Despite Europe's Financial Crisis, Latvia To Adopt Euro

The words eurozone and crisis have been firmly linked together for the past half decade. Many eurozone economies have collapsed to Depression-era levels. And yet this week, the Baltic nation of Latvia, chose to join the euro. To understand that move, David Greene talks to Pauls Raudseps, economics editor of the Latvian weekly news magazine IR.

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DAVID GREENE, HOST:

For the past five years, the words eurozone and crisis have been almost inseparable, which makes you wonder what Latvia's thinking. The former Soviet Republic actively pushed to get into the eurozone. They were approved this week, and will begin using the currency in January. We called Pauls Raudseps, economics commentator for the Latvian news magazine IR, to ask him: With all of the eurozone's problems, why does Latvia want in?

PAULS RAUDSEPS: Maybe it looks odd to the outside, but we see it as a source of stability for the country. We're a small country with a relatively small economy and a currency that, over the last 10 years, was just buffeted by panics and mistrust. And if we join the eurozone, we get out of this risky zone of having our own small currency and join a larger currency zone where, OK, there's some risks there, but still, we see this as a much smaller risk than staying outside.

GREENE: It sounds like there's not a whole lot of support in the country. I mean, there have been some opinion polls showing less than 50 percent of people in Latvia approving of this. What are the downsides, in the view of some people?

RAUDSEPS: The basic thing is that there's a huge sentimental and patriotic attachment to the currency we have right now. It was really a symbol of the renewal of Latvian independence back in 1992, when the currency was introduced. People see it as a success story, because we've managed to maintain the value of the currency over all these years. But nevertheless, it creates a lot of questions in the minds of investors and in the business community here.

So from the economics planning point of view, it's, in my opinion, a wise choice to turn to euro, but people, you know, they're loathe to let go.

GREENE: And this is the currency, the lat, we should say.

RAUDSEPS: Yes.

GREENE: And so you're saying that there's really a sense of pride. I mean, Latvian independence restored after the Soviet Union, and this is something that people feel a real emotional attachment to.

RAUDSEPS: They really do. And the opinion surveys show that. You know, when people are asked if the currency is an important part of national identity, something like two-thirds say that it is. At the same time, when you look at how they act economically, most big purchases are already done in euros. Eighty percent of all mortgages and big loans are in euros. Whenever there's sort of economic fear running through the country, people go and change their lats into euros.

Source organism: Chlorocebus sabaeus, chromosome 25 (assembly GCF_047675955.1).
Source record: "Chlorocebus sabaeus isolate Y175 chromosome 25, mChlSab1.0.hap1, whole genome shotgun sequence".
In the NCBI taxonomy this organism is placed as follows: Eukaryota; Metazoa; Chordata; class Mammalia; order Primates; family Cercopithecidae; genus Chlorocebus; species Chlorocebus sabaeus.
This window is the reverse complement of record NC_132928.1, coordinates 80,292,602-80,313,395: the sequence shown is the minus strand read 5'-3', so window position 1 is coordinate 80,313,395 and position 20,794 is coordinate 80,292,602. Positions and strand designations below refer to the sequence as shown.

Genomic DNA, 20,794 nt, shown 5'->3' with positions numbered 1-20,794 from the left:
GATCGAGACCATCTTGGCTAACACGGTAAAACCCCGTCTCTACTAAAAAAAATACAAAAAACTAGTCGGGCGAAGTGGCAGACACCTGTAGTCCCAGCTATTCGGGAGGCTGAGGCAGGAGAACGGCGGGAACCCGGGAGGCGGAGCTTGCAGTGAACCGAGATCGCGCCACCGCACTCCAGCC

So on the everyday economic level, people actually are already very euro-ized.

GREENE: But some of the eurozone countries - I mean, we think about Greece and Spain - some major problems. And because of, you know, the other countries were in that community with them, those problems dragged other members of the eurozone down. Aren't there worries that Latvia might be part of that in the future?

RAUDSEPS: Well, there's two parts to that question. First of all, I mean, what Latvia went through outside the eurozone is very similar to what Spain or Ireland are going through now. You know, you can get into these kind of problems whether you're inside the currency zone or outside of the currency zone. And Latvia has been successful in getting out of these problems.

We've had the fastest growing economy in the EU for the last two years now. That's one thing. And the second thing is, OK, yeah. It's true. There are problems with these countries, and there are certain risks for the eurozone as a whole. There may be additional bailouts down the road. I mean, this is something people are aware of.

So you have all those very immediate risks, as opposed to some risks that may take place down the road, but on the other hand, they may not. I mean, we've seen, over the last year, the commitment of the European Central Bank and the big European countries to maintaining the euro, to keeping this budget going, has been very strong.

So I think that, you know, if you balance these risks out, it's probably safer to join than to stay outside.

GREENE: All right. We've been talking to Pauls Raudseps. He's economics commentator for the Latvian news magazine IR, discussing his country moving into the eurozone at the beginning of next year. Pauls, thanks a lot.

RAUDSEPS: Thanks for having me.

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